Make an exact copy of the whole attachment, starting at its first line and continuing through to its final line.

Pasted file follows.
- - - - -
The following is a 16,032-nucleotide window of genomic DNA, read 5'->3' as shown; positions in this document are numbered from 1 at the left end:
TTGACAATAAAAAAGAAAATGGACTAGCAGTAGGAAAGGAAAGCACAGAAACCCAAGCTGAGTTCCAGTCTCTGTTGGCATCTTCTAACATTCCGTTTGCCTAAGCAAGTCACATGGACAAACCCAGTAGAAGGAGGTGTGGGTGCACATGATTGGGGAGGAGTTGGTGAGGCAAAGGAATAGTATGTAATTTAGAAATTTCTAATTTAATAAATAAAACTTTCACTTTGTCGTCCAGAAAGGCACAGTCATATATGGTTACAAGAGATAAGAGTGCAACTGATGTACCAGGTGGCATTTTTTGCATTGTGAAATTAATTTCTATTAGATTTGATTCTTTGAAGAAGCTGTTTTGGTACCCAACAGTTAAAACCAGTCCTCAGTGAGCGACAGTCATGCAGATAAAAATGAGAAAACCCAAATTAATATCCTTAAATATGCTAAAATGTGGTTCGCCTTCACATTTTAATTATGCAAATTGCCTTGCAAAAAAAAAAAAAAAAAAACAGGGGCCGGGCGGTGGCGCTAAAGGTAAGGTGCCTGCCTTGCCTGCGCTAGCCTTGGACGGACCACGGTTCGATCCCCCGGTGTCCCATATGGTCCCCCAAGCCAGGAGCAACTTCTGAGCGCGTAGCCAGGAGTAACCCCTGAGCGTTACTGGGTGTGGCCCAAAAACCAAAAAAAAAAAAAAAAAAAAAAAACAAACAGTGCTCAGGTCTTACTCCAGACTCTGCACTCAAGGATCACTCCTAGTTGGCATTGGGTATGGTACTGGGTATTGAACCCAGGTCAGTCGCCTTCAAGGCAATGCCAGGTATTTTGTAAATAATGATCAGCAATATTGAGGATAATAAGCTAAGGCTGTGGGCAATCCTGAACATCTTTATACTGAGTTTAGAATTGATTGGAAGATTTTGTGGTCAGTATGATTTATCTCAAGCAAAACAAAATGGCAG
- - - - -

The following is a 16,032-nucleotide window of genomic DNA, read 5'->3' as shown; positions in this document are numbered from 1 at the left end:
TTGACAATAAAAAAGAAAATGGACTAGCAGTAGGAAAGGAAAGCACAGAAACCCAAGCTGAGTTCCAGTCTCTGTTGGCATCTTCTAACATTCCGTTTGCCTAAGCAAGTCACATGGACAAACCCAGTAGAAGGAGGTGTGGGTGCACATGATTGGGGAGGAGTTGGTGAGGCAAAGGAATAGTATGTAATTTAGAAATTTCTAATTTAATAAATAAAACTTTCACTTTGTCGTCCAGAAAGGCACAGTCATATATGGTTACAAGAGATAAGAGTGCAACTGATGTACCAGGTGGCATTTTTTGCATTGTGAAATTAATTTCTATTAGATTTGATTCTTTGAAGAAGCTGTTTTGGTACCCAACAGTTAAAACCAGTCCTCAGTGAGCGACAGTCATGCAGATAAAAATGAGAAAACCCAAATTAATATCCTTAAATATGCTAAAATGTGGTTCGCCTTCACATTTTAATTATGCAAATTGCCTTGCAAAAAAAAAAAAAAAAAAACAGGGGCCGGGCGGTGGCGCTAAAGGTAAGGTGCCTGCCTTGCCTGCGCTAGCCTTGGACGGACCACGGTTCGATCCCCCGGTGTCCCATATGGTCCCCCAAGCCAGGAGCAACTTCTGAGCGCGTAGCCAGGAGTAACCCCTGAGCGTTACTGGGTGTGGCCCAAAAACCAAAAAAAAAAAAAAAAAAAAAAAACAAACAGTGCTCAGGTCTTACTCCAGACTCTGCACTCAAGGATCACTCCTAGTTGGCATTGGGTATGGTACTGGGTATTGAACCCAGGTCAGTCGCCTTCAAGGCAATGCCAGGTATTTTGTAAATAATGATCAGCAATATTGAGGATAATAAGCTAAGGCTGTGGGCAATCCTGAACATCTTTATACTGAGTTTAGAATTGATTGGAAGATTTTGTGGTCAGTATGATTTATCTCAAGCAAAACAAAATGGCAG